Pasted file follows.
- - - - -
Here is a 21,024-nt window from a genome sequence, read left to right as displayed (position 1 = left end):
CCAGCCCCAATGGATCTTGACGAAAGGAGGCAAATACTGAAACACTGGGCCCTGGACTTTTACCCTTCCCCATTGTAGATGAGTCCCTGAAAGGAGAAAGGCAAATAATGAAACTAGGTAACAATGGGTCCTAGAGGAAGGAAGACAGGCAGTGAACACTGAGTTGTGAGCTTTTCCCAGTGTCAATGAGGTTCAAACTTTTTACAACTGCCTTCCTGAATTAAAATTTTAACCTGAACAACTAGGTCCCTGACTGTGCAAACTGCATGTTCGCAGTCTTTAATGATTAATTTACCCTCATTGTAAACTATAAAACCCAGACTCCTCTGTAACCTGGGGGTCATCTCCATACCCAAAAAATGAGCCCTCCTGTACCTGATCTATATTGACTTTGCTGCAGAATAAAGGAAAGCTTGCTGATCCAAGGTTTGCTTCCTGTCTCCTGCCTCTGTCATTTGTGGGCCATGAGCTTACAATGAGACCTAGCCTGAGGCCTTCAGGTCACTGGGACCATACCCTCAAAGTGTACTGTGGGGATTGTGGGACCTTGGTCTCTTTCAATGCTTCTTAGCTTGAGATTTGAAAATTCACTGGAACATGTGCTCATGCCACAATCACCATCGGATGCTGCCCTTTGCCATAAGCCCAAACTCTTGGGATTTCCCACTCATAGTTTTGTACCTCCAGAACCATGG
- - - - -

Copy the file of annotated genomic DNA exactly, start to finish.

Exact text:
Here is a 21,024-nt window from a genome sequence, read left to right as displayed (position 1 = left end):
CCAGCCCCAATGGATCTTGACGAAAGGAGGCAAATACTGAAACACTGGGCCCTGGACTTTTACCCTTCCCCATTGTAGATGAGTCCCTGAAAGGAGAAAGGCAAATAATGAAACTAGGTAACAATGGGTCCTAGAGGAAGGAAGACAGGCAGTGAACACTGAGTTGTGAGCTTTTCCCAGTGTCAATGAGGTTCAAACTTTTTACAACTGCCTTCCTGAATTAAAATTTTAACCTGAACAACTAGGTCCCTGACTGTGCAAACTGCATGTTCGCAGTCTTTAATGATTAATTTACCCTCATTGTAAACTATAAAACCCAGACTCCTCTGTAACCTGGGGGTCATCTCCATACCCAAAAAATGAGCCCTCCTGTACCTGATCTATATTGACTTTGCTGCAGAATAAAGGAAAGCTTGCTGATCCAAGGTTTGCTTCCTGTCTCCTGCCTCTGTCATTTGTGGGCCATGAGCTTACAATGAGACCTAGCCTGAGGCCTTCAGGTCACTGGGACCATACCCTCAAAGTGTACTGTGGGGATTGTGGGACCTTGGTCTCTTTCAATGCTTCTTAGCTTGAGATTTGAAAATTCACTGGAACATGTGCTCATGCCACAATCACCATCGGATGCTGCCCTTTGCCATAAGCCCAAACTCTTGGGATTTCCCACTCATAGTTTTGTACCTCCAGAACCATGG